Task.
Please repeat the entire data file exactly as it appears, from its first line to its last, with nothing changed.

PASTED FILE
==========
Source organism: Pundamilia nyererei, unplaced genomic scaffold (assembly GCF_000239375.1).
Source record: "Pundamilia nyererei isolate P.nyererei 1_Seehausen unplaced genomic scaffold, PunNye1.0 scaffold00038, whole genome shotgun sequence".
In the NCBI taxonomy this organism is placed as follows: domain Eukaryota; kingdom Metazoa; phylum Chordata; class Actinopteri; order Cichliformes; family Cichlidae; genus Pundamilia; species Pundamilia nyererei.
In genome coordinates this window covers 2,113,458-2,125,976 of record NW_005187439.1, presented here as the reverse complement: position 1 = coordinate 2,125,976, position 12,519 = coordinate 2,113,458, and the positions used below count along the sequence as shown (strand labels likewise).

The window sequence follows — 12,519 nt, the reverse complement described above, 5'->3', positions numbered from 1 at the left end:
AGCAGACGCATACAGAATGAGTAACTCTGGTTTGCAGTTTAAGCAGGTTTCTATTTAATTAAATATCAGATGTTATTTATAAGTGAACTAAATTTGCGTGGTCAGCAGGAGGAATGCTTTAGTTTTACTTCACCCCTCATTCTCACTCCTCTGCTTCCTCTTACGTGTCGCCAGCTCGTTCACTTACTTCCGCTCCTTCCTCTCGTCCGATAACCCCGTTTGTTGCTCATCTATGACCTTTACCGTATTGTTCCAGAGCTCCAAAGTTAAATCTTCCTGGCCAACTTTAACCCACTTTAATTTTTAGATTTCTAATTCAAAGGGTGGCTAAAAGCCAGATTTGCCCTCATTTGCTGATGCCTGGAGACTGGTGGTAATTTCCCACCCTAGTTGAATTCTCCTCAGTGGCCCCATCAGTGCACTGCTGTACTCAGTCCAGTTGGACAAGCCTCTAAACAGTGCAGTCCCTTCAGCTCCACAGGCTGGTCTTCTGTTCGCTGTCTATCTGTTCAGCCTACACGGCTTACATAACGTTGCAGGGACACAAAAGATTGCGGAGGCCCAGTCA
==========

Source organism: Pundamilia nyererei, unplaced genomic scaffold (assembly GCF_000239375.1).
Source record: "Pundamilia nyererei isolate P.nyererei 1_Seehausen unplaced genomic scaffold, PunNye1.0 scaffold00038, whole genome shotgun sequence".
In the NCBI taxonomy this organism is placed as follows: domain Eukaryota; kingdom Metazoa; phylum Chordata; class Actinopteri; order Cichliformes; family Cichlidae; genus Pundamilia; species Pundamilia nyererei.
In genome coordinates this window covers 2,113,458-2,125,976 of record NW_005187439.1, presented here as the reverse complement: position 1 = coordinate 2,125,976, position 12,519 = coordinate 2,113,458, and the positions used below count along the sequence as shown (strand labels likewise).

The window sequence follows — 12,519 nt, the reverse complement described above, 5'->3', positions numbered from 1 at the left end:
AGCAGACGCATACAGAATGAGTAACTCTGGTTTGCAGTTTAAGCAGGTTTCTATTTAATTAAATATCAGATGTTATTTATAAGTGAACTAAATTTGCGTGGTCAGCAGGAGGAATGCTTTAGTTTTACTTCACCCCTCATTCTCACTCCTCTGCTTCCTCTTACGTGTCGCCAGCTCGTTCACTTACTTCCGCTCCTTCCTCTCGTCCGATAACCCCGTTTGTTGCTCATCTATGACCTTTACCGTATTGTTCCAGAGCTCCAAAGTTAAATCTTCCTGGCCAACTTTAACCCACTTTAATTTTTAGATTTCTAATTCAAAGGGTGGCTAAAAGCCAGATTTGCCCTCATTTGCTGATGCCTGGAGACTGGTGGTAATTTCCCACCCTAGTTGAATTCTCCTCAGTGGCCCCATCAGTGCACTGCTGTACTCAGTCCAGTTGGACAAGCCTCTAAACAGTGCAGTCCCTTCAGCTCCACAGGCTGGTCTTCTGTTCGCTGTCTATCTGTTCAGCCTACACGGCTTACATAACGTTGCAGGGACACAAAAGATTGCGGAGGCCCAGTCA